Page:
Tom at the Farm: Venice Review
Writer-director-actor Xavier Dolan changes pace with his fourth feature, a psychological thriller about a young man ensnared in the secrets and lies of his dead boyfriend's family.
VENICE – Xavier Dolan has an extraordinary eye, as the arresting visual compositions of Tom at the Farm (Tom a la Ferme) constantly attest. And that eye spends considerable time trained on the French-Canadian writer-director himself, given that he plays the title role in a film in which CUT TO EXTREME CLOSEUP OF ME appears to be the predominant script note. Dolan is an accomplished enough actor to withstand the attention, but he inadvertently makes this sinister quasi-thriller -- which is as much about gay self-loathing as homophobia -- also about auteurial self-adulation.
To be fair, audiences unimpeded by the knowledge that Tom is also the director are at an advantage, since that awareness no doubt skews one’s perception. Already on his fourth feature at age 24, Dolan is not without some justification for his narcissism. His command of film craft is evident in the expressive imagery of Andre Turpin’s cinematography, the sinuous fluidity of Dolan’s editing, and the ballsy over-saturation of a lush score by Gabriel Yared in the classic suspense mode. But Tom at the Farm is also ponderous, overwrought and more than a little pretentious, with a brooding self-seriousness that at times veers into camp.
Detouring from previous features I Killed My Mother, Heartbeats and Laurence Anyways into genre territory, albeit with an artsy overlay, the teasing mystery was adapted by Dolan and playwright Michel Marc Bouchard from the latter’s stage piece. Those roots remain visible in some of the confrontations, in which arch dialogue and cryptic character quirks spiral into the realm of haute melodrama.
Staring out sullenly from beneath a dirty mop of haystack hair, Tom drives from Montreal to a small pastoral town to the torchy strains of an unaccompanied French-language version of “The Windmills of Your Mind.” The disdain for narrative economy is immediately apparent in the ten minutes or more that it takes for him to reach his destination, ascertain there’s nobody home and enter the farmhouse.
When the widowed owner, Agathe (Lise Roy), returns to find Tom asleep at her kitchen table, it’s clear he was unexpected. But she welcomes him upon learning he was a friend of her recently deceased son Guillaume, inviting him to speak at the funeral the following morning. It’s signaled from the outset that Tom was Guillaume’s lover, a fact of which Agathe remains oblivious. She’s indignant that her son’s supposed girlfriend, Sara, will not be attending the service. Perpetuating the deception is the job of Guillaume’s brother Francis (Pierre-Yves Cardinal), who now runs the farm and wastes no time using intimidation and violence on Tom to keep up the charade.
Dolan is not subtle in his presentation of Francis as an object of dangerous homoerotic desire, even if that’s something of a false trail of clues. But nor is there much of a veil over the suggestion of the surviving brother’s own repressed sexuality. This shifts from insinuation into sweaty reality in an erotically charged scene in which Francis puts a stranglehold on Tom.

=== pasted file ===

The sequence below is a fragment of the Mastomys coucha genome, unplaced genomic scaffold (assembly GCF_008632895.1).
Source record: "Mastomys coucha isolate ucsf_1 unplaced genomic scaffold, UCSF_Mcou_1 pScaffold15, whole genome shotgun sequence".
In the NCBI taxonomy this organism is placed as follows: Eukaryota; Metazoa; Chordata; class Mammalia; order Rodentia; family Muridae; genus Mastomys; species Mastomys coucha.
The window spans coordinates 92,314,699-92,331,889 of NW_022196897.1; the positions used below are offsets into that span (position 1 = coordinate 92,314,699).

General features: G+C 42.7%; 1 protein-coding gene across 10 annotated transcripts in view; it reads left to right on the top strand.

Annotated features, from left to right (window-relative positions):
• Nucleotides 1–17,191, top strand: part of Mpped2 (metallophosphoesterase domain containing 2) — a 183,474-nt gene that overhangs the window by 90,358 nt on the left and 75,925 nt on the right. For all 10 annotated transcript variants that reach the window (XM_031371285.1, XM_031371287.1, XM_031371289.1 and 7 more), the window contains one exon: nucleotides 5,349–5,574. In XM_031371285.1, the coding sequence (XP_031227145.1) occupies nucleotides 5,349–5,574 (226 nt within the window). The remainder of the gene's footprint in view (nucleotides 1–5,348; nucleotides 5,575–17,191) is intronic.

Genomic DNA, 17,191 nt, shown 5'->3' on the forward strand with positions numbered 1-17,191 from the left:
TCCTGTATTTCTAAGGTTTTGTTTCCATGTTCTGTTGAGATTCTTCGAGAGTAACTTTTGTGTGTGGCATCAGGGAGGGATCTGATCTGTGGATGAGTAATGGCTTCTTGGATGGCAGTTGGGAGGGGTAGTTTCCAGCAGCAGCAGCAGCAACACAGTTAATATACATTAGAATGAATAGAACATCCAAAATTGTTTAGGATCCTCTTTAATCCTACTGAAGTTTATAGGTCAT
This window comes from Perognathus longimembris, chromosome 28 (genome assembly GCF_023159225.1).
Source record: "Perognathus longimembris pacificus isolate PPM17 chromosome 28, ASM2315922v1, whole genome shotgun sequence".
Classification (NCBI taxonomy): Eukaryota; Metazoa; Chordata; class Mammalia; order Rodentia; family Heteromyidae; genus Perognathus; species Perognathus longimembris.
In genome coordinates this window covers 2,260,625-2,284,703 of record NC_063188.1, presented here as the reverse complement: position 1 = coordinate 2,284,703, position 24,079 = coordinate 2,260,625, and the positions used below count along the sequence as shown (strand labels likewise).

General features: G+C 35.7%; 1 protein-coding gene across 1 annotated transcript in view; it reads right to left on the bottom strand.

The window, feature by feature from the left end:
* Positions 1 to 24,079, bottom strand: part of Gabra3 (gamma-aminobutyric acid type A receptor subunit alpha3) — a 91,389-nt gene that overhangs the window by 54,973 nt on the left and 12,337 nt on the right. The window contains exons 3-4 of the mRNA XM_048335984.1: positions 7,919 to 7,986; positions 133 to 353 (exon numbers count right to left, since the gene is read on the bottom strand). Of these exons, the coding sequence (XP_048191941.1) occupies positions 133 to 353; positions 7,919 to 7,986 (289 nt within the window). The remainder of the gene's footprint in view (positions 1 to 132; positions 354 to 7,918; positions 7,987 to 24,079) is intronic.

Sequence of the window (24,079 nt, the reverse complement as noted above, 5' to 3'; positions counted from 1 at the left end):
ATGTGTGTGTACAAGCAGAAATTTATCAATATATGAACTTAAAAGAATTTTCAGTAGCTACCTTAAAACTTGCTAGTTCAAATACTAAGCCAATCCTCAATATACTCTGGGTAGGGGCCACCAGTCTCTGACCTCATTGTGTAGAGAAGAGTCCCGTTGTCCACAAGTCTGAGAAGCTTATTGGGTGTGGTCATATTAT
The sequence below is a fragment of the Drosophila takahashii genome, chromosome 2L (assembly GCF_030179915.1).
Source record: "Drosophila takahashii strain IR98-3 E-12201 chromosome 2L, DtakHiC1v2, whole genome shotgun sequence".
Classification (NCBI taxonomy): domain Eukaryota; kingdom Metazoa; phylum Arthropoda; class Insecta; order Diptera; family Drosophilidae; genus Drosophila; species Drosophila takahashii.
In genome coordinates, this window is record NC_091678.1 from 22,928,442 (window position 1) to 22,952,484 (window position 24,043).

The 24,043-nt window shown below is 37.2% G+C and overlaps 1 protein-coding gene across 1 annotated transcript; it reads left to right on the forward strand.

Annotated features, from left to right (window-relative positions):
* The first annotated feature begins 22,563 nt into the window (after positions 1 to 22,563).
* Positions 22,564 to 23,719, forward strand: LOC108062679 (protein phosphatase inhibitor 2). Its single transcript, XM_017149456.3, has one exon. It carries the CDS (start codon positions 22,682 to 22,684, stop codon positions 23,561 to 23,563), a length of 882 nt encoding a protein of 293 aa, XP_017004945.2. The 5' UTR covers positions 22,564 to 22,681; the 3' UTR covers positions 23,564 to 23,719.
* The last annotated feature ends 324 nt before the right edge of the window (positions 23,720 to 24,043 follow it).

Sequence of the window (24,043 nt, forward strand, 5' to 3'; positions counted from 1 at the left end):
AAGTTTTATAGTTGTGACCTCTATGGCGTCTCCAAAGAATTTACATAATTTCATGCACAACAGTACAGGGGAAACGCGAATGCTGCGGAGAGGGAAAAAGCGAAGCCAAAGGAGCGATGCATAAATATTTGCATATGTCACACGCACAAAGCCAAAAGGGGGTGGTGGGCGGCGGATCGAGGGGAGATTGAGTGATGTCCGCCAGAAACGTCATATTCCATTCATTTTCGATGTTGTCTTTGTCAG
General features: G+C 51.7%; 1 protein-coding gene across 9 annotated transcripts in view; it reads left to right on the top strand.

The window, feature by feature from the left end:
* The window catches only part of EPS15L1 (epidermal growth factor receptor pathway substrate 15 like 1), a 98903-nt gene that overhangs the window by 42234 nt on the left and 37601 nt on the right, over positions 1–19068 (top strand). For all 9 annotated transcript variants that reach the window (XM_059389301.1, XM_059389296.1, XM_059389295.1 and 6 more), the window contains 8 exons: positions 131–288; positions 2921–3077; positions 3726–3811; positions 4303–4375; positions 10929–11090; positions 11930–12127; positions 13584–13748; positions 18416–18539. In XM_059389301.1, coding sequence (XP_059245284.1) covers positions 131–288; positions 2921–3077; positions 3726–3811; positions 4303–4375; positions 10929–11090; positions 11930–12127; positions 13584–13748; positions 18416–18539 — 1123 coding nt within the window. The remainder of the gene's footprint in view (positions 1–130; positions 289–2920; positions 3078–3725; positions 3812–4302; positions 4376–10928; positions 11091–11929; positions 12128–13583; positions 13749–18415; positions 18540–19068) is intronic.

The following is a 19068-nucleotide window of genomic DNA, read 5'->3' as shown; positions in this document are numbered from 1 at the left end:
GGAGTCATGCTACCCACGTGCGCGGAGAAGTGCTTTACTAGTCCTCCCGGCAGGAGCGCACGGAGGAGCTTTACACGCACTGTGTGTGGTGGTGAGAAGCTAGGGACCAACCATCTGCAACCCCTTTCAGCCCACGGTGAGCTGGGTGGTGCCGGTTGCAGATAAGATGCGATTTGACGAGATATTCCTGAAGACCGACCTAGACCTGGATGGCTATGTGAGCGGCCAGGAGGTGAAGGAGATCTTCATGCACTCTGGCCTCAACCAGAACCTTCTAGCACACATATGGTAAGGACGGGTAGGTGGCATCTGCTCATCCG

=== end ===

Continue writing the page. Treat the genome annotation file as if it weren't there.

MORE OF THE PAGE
More intriguing is the Stockholm Syndrome that grips Tom as he’s pulled deeper into the twisted fiction about Guillaume, in the process getting battered and bruised both physically and psychologically. In a showy flourish, Dolan narrows the aspect ratio at key moments to heighten the sense of Tom’s entrapment, surrender or retaliation.
While Francis’ violent nature would appear to be the primary reason for the townsfolk keeping a wary distance, Agathe is not exactly warm and fuzzy either. It might be unintentional, but this leads to the impression that despite her grief-stricken outbursts, she may on some subconscious level be a knowing participant in the deception.
Reprising the role she played on stage, Roy brings a sorrowful intensity, but Agathe’s awkward smiles, inappropriate peals of laughter and weird non-sequiturs add to the feeling that sanity is in short supply here. Cardinal is a forceful presence, and Dolan also has a certain petulant allure. But, like Sara (Evelyne Brochu), the beard brought in by Tom to throw Francis off guard, the actors are all asked to play the impossible, with character behavior that ranges from inconsistent to bizarre.
This is the sort of insidious scenario that someone like Claude Chabrol might have sculpted into compelling psychodrama. But Dolan is too posturing a filmmaker to be fully at the service of the material, showing scant interest in grounding the story in emotional truth.
It’s also hard to take the film seriously when scene after scene explores the director’s face with such swooning intoxication. Shots of Tom are held and held and then held some more -- at the wheel of his car, in the cornfields, running in slow motion with his blond locks dancing in the breeze, sitting pensively on a bed in his underwear, or looking out through a screen door as a single tear streaks his face, like Anne Hathaway in Les Miserables.
Less time spent fetishizing his own image and more on building credible character dynamics and psychological complexity might have helped make this film the dramatic equal of its technical craftsmanship.
Venue: Venice Film Festival (Competition; also in Toronto festival)
Cast: Xavier Dolan, Pierre-Yves Cardinal, Lise Roy, Evelyne Brochu, Manuel Tadros, Jacques Lavallee, Anne Caron, Olivier Morin
Production company: MK2, Sons of Manual
Director: Xavier Dolan
Screenwriters: Xavier Dolan, Michel Marc Bouchard, based on the play by Bouchard
Producers: Xavier Dolan, Nathanael Karmitz, Charles Gilbert
Executive producer: Nancy Grant
Director of photography: Andre Turpin
Production designer: Colombe Raby
Music: Gabriel Yared
Editor: Xavier Dolan
Costume designer: Xavier Dolan
No rating, 102 minutes.